Algae grazing fish for my Nano ?

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Hello to all,

I've had GHA popping up on most rocks in my tank over the past couple of weeks.
Not too bad sofar , but obviously I didn't want this to get out of hand.

So, I've been using various methods to reduce or rid myseld of this pest.
Some success, as I can see the GHA going translucent in some places (Could be that I'm winning ?)

Anyway, my question is as follows:

Since I have a fair amount of "grazing fodder" in my tank , which fish would be best suited to mowing down the GHA and keeping it in check ?

Bear in mind that I have a 58liter Nano , and even though a tang would look really nice , it's just not an option in my limited water volume . :p
 

Tobes

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Your tank might be too small for a lawnmower blenny as well - just google it and check what minimum tank size they require - can't remember :p
Maybe a couple hermits?
 
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Your tank might be too small for a lawnmower blenny as well - just google it and check what minimum tank size they require - can't remember :p
Maybe a couple hermits?
Thanks Tobes,

Yes, it would appear that the minimum recommended tank size should be between 100 to 150 liters. :(



Mhhm... will have to look at other options such as hermits. :p
 

Mike

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Rather than stick a plaster on the sore, find out what is causing the problem and cure it. Use a phosphate remover and ensure your water preameters are spot on, the GHA will starve and die off, a nano is too small for a fish with a job.
 
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Rather than stick a plaster on the sore, find out what is causing the problem and cure it. Use a phosphate remover and ensure your water preameters are spot on, the GHA will starve and die off, a nano is too small for a fish with a job.
Hi Mike , thanks for the feedback.

Don't misunderstand me : I am not looking at a quick fix for the GHA problem. I've identified the source of the phosphates & nitrates ( In my case the LR), and I am diligent with repsect to my waterchanges and cleaning regime.

I do appear to be winning the battle , but I was merely looking at getting a little "help" from a fishy friend and at the same time providing a good food source.
 

Mike

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Hi Mike , thanks for the feedback.

Don't misunderstand me : I am not looking at a quick fix for the GHA problem. I've identified the source of the phosphates & nitrates ( In my case the LR), and I am diligent with repsect to my waterchanges and cleaning regime.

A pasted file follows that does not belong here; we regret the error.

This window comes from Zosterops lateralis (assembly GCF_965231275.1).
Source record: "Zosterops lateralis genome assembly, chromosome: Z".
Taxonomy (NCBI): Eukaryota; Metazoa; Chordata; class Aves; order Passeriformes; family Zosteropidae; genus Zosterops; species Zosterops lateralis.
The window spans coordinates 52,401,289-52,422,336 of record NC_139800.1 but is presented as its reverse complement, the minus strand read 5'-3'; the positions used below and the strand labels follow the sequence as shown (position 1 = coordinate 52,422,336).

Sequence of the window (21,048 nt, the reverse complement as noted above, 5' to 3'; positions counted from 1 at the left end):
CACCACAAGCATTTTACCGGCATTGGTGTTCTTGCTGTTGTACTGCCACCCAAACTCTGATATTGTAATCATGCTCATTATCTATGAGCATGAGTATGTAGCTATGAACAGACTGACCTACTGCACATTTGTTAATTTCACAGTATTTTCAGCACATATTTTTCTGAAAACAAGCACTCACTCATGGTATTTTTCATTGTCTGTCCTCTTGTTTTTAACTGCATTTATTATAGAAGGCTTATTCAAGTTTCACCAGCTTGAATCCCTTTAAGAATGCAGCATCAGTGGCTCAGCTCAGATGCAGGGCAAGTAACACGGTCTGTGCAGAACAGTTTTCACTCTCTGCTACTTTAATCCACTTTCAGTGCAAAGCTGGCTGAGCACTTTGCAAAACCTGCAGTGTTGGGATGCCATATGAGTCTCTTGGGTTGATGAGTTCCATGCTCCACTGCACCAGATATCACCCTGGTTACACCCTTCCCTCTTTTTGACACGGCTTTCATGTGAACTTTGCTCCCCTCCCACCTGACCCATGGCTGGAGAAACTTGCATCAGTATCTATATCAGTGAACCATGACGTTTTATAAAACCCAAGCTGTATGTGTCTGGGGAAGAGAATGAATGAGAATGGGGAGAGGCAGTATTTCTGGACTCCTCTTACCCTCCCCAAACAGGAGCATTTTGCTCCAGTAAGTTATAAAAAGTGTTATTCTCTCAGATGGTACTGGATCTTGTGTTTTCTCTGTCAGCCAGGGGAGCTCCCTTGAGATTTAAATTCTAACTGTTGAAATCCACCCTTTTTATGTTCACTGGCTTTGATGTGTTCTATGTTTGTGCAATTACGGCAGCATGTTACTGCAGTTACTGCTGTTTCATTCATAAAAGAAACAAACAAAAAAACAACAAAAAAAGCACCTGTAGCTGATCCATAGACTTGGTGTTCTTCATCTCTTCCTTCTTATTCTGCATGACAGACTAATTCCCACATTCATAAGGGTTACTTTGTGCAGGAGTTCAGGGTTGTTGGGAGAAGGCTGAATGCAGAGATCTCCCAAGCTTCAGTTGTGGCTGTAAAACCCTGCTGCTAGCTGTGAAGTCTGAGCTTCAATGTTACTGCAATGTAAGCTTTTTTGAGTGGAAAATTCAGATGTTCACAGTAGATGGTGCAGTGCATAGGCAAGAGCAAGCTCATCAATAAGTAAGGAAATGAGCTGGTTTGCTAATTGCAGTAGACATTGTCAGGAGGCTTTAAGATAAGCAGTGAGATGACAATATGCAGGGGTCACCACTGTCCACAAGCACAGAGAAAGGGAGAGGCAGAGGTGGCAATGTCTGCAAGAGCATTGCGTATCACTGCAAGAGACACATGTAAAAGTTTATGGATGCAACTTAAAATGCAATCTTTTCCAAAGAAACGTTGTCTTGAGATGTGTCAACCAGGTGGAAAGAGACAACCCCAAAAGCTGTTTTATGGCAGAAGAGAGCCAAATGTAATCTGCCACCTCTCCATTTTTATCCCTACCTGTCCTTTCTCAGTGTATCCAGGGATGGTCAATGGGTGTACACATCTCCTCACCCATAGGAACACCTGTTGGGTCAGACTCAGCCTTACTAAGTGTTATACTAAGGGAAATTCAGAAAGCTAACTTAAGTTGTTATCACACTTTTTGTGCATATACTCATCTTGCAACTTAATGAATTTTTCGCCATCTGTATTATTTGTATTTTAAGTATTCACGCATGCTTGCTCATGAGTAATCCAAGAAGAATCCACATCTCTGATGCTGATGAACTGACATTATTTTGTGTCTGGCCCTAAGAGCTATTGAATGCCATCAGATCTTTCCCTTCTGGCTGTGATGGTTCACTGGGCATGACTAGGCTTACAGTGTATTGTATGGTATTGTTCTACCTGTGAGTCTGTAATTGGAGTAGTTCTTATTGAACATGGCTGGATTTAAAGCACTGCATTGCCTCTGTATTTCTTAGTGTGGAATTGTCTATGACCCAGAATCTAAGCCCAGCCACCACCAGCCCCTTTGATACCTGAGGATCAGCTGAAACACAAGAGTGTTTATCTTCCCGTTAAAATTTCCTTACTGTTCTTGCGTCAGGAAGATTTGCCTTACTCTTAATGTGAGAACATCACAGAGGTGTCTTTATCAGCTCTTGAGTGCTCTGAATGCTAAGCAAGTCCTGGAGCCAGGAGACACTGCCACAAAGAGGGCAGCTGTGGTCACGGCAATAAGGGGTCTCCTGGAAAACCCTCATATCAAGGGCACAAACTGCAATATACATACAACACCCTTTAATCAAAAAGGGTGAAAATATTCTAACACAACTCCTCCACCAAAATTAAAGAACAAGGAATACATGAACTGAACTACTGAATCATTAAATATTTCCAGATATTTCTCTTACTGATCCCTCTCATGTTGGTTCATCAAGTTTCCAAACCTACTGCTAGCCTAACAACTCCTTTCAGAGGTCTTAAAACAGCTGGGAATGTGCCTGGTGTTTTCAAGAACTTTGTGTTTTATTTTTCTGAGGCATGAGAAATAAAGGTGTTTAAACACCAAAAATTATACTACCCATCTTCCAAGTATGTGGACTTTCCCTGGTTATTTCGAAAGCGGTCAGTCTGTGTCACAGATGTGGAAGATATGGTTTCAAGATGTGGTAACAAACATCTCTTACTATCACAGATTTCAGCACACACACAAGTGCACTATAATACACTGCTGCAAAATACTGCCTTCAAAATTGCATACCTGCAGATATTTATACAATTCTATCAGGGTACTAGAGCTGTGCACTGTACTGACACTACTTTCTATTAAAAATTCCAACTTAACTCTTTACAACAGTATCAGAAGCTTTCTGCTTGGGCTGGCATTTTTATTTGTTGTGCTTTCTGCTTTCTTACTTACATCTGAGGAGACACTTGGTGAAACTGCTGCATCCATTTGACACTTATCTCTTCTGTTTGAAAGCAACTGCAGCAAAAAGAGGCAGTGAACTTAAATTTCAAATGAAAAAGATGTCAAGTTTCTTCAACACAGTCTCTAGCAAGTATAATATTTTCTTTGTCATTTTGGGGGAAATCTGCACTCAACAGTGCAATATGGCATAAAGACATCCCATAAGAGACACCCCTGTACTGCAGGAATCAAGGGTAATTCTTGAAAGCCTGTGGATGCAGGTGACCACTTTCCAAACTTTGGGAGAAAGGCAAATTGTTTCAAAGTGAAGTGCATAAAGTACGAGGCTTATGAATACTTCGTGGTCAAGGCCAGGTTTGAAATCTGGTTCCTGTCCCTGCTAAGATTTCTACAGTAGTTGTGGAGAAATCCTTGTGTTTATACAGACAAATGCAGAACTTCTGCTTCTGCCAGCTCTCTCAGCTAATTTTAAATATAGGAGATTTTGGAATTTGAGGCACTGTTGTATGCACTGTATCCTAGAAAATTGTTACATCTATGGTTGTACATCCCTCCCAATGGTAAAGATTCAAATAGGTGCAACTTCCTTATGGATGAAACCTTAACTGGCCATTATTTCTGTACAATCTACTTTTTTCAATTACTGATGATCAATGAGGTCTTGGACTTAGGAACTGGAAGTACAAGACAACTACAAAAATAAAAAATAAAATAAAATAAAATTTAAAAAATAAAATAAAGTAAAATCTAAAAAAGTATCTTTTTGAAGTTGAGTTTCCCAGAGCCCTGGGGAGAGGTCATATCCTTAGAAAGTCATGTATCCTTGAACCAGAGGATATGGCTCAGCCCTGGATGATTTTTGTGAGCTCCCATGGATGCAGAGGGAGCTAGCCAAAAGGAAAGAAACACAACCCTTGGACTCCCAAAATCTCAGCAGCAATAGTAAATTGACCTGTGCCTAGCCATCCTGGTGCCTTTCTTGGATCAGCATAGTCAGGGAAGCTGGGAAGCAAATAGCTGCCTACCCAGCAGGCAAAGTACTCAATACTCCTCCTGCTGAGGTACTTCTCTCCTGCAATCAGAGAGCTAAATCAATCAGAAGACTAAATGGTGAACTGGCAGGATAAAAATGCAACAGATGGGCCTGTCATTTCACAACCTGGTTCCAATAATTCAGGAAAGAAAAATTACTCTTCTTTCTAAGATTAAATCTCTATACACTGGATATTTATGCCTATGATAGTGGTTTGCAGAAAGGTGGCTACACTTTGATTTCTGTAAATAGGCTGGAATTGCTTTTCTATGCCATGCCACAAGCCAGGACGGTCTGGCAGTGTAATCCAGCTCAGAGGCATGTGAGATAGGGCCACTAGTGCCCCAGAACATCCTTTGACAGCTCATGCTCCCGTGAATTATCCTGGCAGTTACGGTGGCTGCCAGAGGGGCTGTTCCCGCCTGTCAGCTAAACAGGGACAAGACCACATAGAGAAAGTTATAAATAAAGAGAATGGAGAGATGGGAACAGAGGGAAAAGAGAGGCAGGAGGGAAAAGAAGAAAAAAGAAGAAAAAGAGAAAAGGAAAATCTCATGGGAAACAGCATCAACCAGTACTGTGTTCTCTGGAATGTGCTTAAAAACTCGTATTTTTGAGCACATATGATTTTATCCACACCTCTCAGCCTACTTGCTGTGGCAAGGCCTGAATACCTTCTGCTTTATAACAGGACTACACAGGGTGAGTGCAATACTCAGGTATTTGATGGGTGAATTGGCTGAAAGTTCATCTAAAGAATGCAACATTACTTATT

I do appear to be winning the battle , but I was merely looking at getting a little "help" from a fishy friend and at the same time providing a good food source.
I think you'd be better off just removing with your hand as much as you can, if you added a fish or sea hare to get rid of the GHA, the nano would soon be empty, then you'd be worried about the animal starving......
 

viper357

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I agree with Mike, at best you could look at some hermits or snails to assist, but we have such a poor variety imported into this country that even that is not a viable option. If you are winning the battle then I say just be patient and keep doing what you are doing.
 
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Have you tried a turbo snail yet. The one in my tank is like a lawn mower. It chows anything resembling algae. Land mines are the only drawback, but my bristle worms seem to enjoy them :p

Most of the stuff I have researched about Turbo snails is that they only chow diatoms but the one I got seems to eat the GHA before it gets too long.
 
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Have you tried a turbo snail yet. The one in my tank is like a lawn mower. It chows anything resembling algae. Land mines are the only drawback, but my bristle worms seem to enjoy them :p

Most of the stuff I have researched about Turbo snails is that they only chow diatoms but the one I got seems to eat the GHA before it gets too long.
Thanks Kevin,

I currently have 5 local snails and 2 hermits as CUC. They are ripping out the GHA in big tuffts, but it is growing back faster than what they can eat it.

And yes , the amount of **** they leave is amazing.

Having to vacuum the substrate twice weekly .:lol:
 

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